Fermin Rocker’s 1998 memoir focuses on his childhood in Stepney before the outbreak of World War One and his positive relationship with his anarchist Father Rudolf. It is clear that Rocker’s focus on his childhood is a conscious tool to highlight the optimism of the era before war began, and caused separation and forced immigration away from his childhood home. As Rocker describes in his memoir:
“The period described in this book was one of the brighter ones…that still had visions of a better future, of a world more just and humane. No-one dreamt what horrors the century had in stories for us, what despair and disillusionment it would bring.” (Rocker.1998.6.)
Fermin frames his memoir with a preface in which he gives a detailed account of the book’s journey to its publication and his main motivations as well as purpose for writing. He gives special mention to his wife Ruth, who he says ‘greatly improved’ his memoir using her skills as a copy editor, helping him to get further towards his memoir’s eventual publication. Fermin infers that his memoir was something which he had thought about for many years before eventually writing it, being 91 years of age at the point of its publication by Freedom Press. Publishing it at an old age meant that Fermin had fears he would not live to see it. His fears show just how important he believed his insight in to a pre-war Stepney childhood was to share with others. Furthermore, Rocker outlines the significance of his Father to the memoir:
“My Father, as the reader will soon perceive, plays a very important part in this narrative. He was the major figure of my early years and I looked upon him as a god… His humour and high spirits, his songs, quips, and sallies helped to make our little domicile the place it was, a home unlike any other I knew.“ (Rocker.1998.5.)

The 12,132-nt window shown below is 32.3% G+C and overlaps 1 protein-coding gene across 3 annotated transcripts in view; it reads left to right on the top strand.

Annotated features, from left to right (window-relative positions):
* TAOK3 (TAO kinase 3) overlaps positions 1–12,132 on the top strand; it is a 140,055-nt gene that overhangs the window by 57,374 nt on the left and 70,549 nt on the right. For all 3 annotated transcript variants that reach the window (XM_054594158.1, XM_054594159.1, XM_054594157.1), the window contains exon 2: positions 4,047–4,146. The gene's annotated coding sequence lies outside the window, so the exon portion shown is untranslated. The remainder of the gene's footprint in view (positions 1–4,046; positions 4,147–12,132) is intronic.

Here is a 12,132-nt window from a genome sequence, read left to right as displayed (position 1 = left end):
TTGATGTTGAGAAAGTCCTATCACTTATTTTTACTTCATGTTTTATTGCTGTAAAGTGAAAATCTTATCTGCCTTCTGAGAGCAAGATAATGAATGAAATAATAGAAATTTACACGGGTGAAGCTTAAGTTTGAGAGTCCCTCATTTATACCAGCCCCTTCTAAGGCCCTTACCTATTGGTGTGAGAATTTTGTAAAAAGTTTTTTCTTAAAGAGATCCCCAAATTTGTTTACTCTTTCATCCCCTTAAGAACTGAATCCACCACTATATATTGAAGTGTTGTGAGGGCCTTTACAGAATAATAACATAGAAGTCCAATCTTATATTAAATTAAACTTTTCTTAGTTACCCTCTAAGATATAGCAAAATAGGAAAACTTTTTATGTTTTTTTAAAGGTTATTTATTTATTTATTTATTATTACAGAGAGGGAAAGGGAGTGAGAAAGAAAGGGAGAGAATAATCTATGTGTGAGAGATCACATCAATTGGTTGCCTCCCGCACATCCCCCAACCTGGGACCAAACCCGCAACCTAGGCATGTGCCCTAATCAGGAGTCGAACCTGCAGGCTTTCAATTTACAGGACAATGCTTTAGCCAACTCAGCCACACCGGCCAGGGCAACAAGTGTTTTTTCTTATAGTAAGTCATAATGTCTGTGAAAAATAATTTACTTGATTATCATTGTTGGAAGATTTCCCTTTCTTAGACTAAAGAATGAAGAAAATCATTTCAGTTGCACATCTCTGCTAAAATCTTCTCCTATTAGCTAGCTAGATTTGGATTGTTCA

His Father, appears to have inspired him to write the memoir and to capture this stage of his life. As Rocker describes in the preface, the era before the outbreak of the World War was an extremely happy and carefree one, particularly in terms of his home life. Rudolf was not a stereotypical Father figure for the time. Not only did his Father lend him a new and different insight into socialist values, educating yet not indoctrinating him from a young age, he was very active in his upbringing both in affection and guidance.
Another prominent objective of Fermin’s memoir, is to recreate the ‘old’ East End of London, a place which has dramatically changed since both World War One and Two and has been heavily gentrified in the modern age. Fermin begins the first section of his memoir describing his return to Stepney as an adult and how shocked he was at how newly upmarket it had become :
“A certain amount of face-lifting had been done…There were fewer drunks about. The hawkers sounded less aggressive, less strident. Everything had become more genteel.” (Rocker.1998. 7-8.)
Rocker believes the East End had lost part of its personality and sense of tradition in his return in the late 60s. He frames the memoir with this disappointment on his return, as he traces the sites of his happiest and fondest childhood memories. One of the memoir’s greatest purposes is to recreate the old and traditional Stepney for both the community in the East End of London and the Jewish community who have lived there many years.
Picture 1 : https://artuk.org/discover/artworks/rudolf-rocker-18731958-133401 (Accessed 4/03/2020)
Picture 2 : Fermin Rocker. The East End Years: A Stepney Childhood. (1998) Freedom Press: London. Pp10.